10. Turn under small hem at bottom edge of shift, and slipstitch.
  11. If you did not already do so in step #1, cut out the shift neckline of your choice. If in doubt as to size, cut neckline smaller, try on, and adjust to suit your own stays and gowns. Turn under smallest possible hem (roughly 1/8") and slipstitch.
  12. At each end of each cuff, cut and work a buttonhole 1/2" long. Use ribbons or "sleeve links" to fasten the cuffs.

These directions contain some technical terms which may be unfamiliar to some of you.
I assume you know what a flat felled seam is, and how to sew one by hand.
I assume you know what a butted whipstitch is, and how to utilize this stitch when joining two good selvedges.
But you may not be familiar with stroke gathers.

Observant readers will have noticed that all raw edges are finished with hems or flat felled seams, except for the seam joining the gathered sleeve head to the shift body. On this seam, the raw edges are merely caught down with a slipstitch which is none too closely spaced. This is how the original c. 1752 shift in my collection is made, and I have seen other original shifts made the same way. However I have also seen original 18th c. shifts on which this seam is faced with a narrow strip of straight grain self-fabric. Here is where you utilize those scraps which were left over when you cut out the underarm gussets from the "bosom", that piece which came out of the neck hole. In order to do this, you may have to adjust the gathers as you are making the shift sleeves, so that they are concentrated at the top of the sleeve, otherwise your scraps may not be long enough to cover the gathered area. But, assuming that the scrap is long enough, (or, if you wish, you can use some other scrap of linen), simply square it off at the ends, press under a small seam allowance, and apply it as a patch on the inside of the shift, so that one long edge of it aligns with the line of the seam joining the gathered sleeve to the shift body and the rest of it lies over the raw edge of the gathers. It needs to be long enough to cover the gathered area, and no wider than 1 1/2". Pin this patch, or more properly this facing, so that it lies neatly and flat, and so that it covers all the raw edges of the gathered portion of your sleeve head, and slipstitch it down around all four sides. If you choose to do this, you will not need to slipstitch the raw edge of the gathers as described in #9. Repeat for the other sleeve.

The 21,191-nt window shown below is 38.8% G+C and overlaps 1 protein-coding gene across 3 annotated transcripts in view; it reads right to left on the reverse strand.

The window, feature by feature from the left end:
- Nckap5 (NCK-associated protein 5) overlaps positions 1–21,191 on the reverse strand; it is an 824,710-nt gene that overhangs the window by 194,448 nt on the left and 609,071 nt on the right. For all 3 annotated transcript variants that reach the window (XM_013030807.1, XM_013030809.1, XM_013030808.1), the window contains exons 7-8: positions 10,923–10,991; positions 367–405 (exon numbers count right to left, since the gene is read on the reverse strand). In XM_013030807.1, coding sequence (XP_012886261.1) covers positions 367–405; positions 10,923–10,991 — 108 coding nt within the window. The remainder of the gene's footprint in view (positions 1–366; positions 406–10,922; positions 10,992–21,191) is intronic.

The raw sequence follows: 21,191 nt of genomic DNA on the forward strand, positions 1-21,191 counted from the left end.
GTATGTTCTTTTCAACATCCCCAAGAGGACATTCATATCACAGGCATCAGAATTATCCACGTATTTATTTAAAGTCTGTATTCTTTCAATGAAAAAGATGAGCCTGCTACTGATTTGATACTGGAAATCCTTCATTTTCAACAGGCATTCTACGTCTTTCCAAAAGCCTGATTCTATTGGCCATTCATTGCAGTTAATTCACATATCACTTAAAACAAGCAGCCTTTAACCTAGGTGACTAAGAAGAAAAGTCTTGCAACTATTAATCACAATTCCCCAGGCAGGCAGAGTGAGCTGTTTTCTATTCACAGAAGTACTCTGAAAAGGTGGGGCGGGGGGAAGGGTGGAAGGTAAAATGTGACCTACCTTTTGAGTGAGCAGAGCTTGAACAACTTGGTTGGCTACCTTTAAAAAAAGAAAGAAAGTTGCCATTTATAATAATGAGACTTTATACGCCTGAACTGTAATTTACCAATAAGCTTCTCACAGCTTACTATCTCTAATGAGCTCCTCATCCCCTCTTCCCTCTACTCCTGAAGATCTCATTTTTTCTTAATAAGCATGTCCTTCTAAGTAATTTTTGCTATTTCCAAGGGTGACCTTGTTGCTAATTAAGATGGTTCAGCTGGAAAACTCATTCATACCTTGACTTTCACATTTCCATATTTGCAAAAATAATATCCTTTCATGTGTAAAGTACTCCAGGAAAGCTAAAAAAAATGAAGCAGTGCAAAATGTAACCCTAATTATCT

So far, no mention has been made of ruffles. If you want them on your shift, please read the discussion on ruffles.

I would like to add that in the course of my research I was surprised to see a significant number of shifts with sleeves made of finer fabric than the body of the shift. Sometimes the sleeves were made of fine bleached lawn while the body was of a distinctly heavier unbleached linen. It is not always clear whether these are replacement sleeves, but I believe that at least some of them are original to the garment, a way of using a finer fabric only in the place where it would show.


Introduction
Choosing Suitable Materials
Cut and Construction
Shift Neckline Woes
Sewing the Shift
Stroke Gathers
Ruffles
Monogramming A Shift
FAQs
Replica Shift